FAQs - Human Safety

The view that paraquat does not cause Parkinson’s disease is prompted by the absence of evidence that paraquat is causally related with this disease in humans. This absence of evidence comes after more than 40 years of product usage around the world. An analysis by independent senior medical and epidemiological scientists under the guidance of Professor Sir Colin Berry (Emeritus Professor at Queen Mary, University of London, and former member of the UK Medical Research Council) and Professor Pierluigi Nicotera (Founding Director of the German Center for Neurodegenerative Diseases, Bonn) has found no causal link between exposure to paraquat and Parkinson’s disease (Berry, C., La Vecchia, C. & Nicotera, P., (2010). Paraquat and Parkinson’s Disease. Cell Death and Differentiation ,17, 1115–1125). You can find more information here
Taking all relevant factors into account, there is no evidence that the number of new cases of Parkinson’s disease (PD) is increasing. In fact the available data indicate that the incidence of PD has remained unchanged over the last 70 years (during which time modern synthetic pesticides were first used in U.S. and European farming). Because the incidence increases with age, it can be expected that as the population ages in Western society, more individuals with this disease will be present in the general population. Additionally, modern medicine has greatly prolonged life expectancy so that individuals with PD have the same life expectancy as unaffected people of the same age. The diagnosis of the disease is also becoming more sophisticated with the use of new technology.
A. The neurotoxic potential of paraquat has been extensively studied in laboratory animals. No clinical signs of neurotoxicity or consistent neuropathological changes have been reported following long-term exposures of dietary administration of paraquat to rodents or dogs in regulatory-compliant studies. Paraquat did not result in neurotoxic effects in modern US EPA guideline-compliant oral acute and sub-chronic (90 day) neurotoxicity paraquat studies conducted in 2006. In 2006 US EPA stated “Paraquat does not inhibit cholinesterase activity, produce cholinergic-like toxic signs, or affect morphology of the central or peripheral nervous systems. Furthermore, the molecular structure is not similar to those of compound classes known to have effects on the nervous system. Clinical signs of toxicity did not indicate neurotoxicity. As there is limited concern for neurotoxicity resulting from exposure to paraquat, neurotoxicity studies, including a developmental neurotoxicity study, are not required at this time.” We have extensive data on the safety of our products in use and there is no evidence of neurotoxic effects in humans associated with paraquat.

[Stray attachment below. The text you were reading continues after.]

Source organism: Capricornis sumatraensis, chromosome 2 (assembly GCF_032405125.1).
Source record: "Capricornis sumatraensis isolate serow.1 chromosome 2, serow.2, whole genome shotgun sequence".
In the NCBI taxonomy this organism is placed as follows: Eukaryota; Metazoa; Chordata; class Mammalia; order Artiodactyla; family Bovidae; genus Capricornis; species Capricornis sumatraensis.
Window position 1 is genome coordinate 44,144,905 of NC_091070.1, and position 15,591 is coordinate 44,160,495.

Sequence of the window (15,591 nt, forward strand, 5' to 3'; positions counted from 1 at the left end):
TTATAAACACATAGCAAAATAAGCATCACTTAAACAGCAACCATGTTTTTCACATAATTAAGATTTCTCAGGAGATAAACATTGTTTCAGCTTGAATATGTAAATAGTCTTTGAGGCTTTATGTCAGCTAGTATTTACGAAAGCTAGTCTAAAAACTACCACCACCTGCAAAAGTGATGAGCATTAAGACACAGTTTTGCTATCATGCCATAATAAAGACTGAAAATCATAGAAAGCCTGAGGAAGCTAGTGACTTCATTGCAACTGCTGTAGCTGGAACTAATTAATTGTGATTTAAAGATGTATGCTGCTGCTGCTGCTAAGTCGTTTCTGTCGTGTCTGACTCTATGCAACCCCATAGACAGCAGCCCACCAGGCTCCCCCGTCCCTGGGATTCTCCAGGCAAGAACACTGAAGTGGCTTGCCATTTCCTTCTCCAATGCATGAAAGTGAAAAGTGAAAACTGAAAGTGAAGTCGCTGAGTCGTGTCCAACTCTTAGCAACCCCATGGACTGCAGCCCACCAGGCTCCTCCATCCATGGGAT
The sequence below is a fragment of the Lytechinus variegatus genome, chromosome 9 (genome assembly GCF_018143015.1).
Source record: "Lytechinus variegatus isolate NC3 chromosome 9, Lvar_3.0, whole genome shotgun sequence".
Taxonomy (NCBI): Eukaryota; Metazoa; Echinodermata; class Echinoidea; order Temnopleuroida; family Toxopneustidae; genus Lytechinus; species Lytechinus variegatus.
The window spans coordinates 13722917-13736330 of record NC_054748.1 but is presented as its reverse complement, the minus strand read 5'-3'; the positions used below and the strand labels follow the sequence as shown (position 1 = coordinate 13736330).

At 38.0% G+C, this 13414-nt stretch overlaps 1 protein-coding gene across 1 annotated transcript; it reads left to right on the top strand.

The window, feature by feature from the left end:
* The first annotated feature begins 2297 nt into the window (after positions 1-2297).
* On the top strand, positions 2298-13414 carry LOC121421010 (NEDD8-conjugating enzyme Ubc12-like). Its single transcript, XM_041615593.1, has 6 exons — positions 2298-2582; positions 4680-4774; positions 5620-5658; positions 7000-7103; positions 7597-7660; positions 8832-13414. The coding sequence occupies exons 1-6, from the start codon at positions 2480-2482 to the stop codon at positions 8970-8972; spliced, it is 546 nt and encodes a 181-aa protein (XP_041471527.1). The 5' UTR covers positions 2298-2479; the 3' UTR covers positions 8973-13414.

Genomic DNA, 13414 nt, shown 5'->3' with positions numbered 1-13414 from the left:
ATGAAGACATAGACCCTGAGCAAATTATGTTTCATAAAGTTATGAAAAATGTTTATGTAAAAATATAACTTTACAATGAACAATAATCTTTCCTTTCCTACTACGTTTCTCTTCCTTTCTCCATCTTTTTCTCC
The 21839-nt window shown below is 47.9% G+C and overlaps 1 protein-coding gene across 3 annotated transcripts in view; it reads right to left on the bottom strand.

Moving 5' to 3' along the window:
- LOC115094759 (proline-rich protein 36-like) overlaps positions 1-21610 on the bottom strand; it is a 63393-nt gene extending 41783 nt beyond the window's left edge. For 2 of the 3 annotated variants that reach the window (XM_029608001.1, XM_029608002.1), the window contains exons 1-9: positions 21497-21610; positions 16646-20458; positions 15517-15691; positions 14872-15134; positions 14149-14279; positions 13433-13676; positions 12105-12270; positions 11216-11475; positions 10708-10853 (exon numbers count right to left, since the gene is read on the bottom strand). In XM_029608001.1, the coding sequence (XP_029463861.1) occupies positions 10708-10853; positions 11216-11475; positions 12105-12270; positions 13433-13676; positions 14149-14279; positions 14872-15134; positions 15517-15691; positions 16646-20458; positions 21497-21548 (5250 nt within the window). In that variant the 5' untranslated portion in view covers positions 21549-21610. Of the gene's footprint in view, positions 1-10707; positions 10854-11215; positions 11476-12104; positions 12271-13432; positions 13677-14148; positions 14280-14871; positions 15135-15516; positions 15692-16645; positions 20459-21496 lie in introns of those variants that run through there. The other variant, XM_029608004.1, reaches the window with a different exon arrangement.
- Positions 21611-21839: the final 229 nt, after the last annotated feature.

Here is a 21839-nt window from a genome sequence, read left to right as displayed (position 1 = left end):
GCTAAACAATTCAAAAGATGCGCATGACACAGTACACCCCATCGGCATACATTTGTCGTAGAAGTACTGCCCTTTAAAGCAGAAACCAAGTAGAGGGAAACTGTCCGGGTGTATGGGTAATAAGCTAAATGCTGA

A. Under normal use conditions (i.e. as recommended on the label) paraquat is safe to users and bystanders. Using eye protection and gloves when handling concentrated product and wearing normal work wear like long-sleeved shirts, long trousers, and waterproof shoes are advised for spraying pesticides generally. Following this recommendation already provides a high and sufficient level of safety for the agricultural use of paraquat. In 2004, paraquat was again reviewed by leading international organizations, including the FAO (Food and Agricultural Organization) and the UN Joint Meeting on Pesticide Residues (JMPR), which is comprised of experts from the WHO (World Health Organization) and the FAO. These experts support that, when used as directed, there is no safety hazard associated with the use of paraquat. Its physical properties make it safe to handle, when used according to label directions. Europe’s Scientific Committee on Plants (SCP) stated: “Based on the field exposure studies, corroborated by information on health surveys on operators, the SCP is of the opinion that when paraquat is used as a plant protection product as recommended under prescribed good working practices, its use does not pose any significant health risk to the operators.” (SCP, 2002) The conclusion derived from more than four decades of use and various reviews by international regulatory bodies, is that paraquat is safe to users, the environment, consumers and wildlife when used for its intended purpose as herbicide. Its safety has been confirmed by its registration for use in nearly 90 countries all around the globe including those with the most stringent regulatory requirements such as the US.